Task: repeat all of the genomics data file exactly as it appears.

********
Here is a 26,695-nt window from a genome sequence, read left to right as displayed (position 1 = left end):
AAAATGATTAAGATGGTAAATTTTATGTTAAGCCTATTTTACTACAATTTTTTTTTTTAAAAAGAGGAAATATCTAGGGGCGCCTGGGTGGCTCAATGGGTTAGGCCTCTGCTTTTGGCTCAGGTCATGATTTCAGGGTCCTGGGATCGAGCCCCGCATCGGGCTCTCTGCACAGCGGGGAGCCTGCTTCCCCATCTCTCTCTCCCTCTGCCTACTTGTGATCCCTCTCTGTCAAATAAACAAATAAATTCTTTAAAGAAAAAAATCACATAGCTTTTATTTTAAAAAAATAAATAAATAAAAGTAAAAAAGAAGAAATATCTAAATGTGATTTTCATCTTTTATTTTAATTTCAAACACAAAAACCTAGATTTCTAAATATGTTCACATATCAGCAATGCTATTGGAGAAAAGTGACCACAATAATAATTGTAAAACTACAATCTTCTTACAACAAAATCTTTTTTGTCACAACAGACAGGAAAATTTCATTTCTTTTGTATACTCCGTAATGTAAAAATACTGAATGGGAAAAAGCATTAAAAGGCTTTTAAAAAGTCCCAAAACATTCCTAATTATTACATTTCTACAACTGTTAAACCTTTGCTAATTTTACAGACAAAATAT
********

Here is a 26,695-nt window from a genome sequence, read left to right as displayed (position 1 = left end):
AAAATGATTAAGATGGTAAATTTTATGTTAAGCCTATTTTACTACAATTTTTTTTTTTAAAAAGAGGAAATATCTAGGGGCGCCTGGGTGGCTCAATGGGTTAGGCCTCTGCTTTTGGCTCAGGTCATGATTTCAGGGTCCTGGGATCGAGCCCCGCATCGGGCTCTCTGCACAGCGGGGAGCCTGCTTCCCCATCTCTCTCTCCCTCTGCCTACTTGTGATCCCTCTCTGTCAAATAAACAAATAAATTCTTTAAAGAAAAAAATCACATAGCTTTTATTTTAAAAAAATAAATAAATAAAAGTAAAAAAGAAGAAATATCTAAATGTGATTTTCATCTTTTATTTTAATTTCAAACACAAAAACCTAGATTTCTAAATATGTTCACATATCAGCAATGCTATTGGAGAAAAGTGACCACAATAATAATTGTAAAACTACAATCTTCTTACAACAAAATCTTTTTTGTCACAACAGACAGGAAAATTTCATTTCTTTTGTATACTCCGTAATGTAAAAATACTGAATGGGAAAAAGCATTAAAAGGCTTTTAAAAAGTCCCAAAACATTCCTAATTATTACATTTCTACAACTGTTAAACCTTTGCTAATTTTACAGACAAAATAT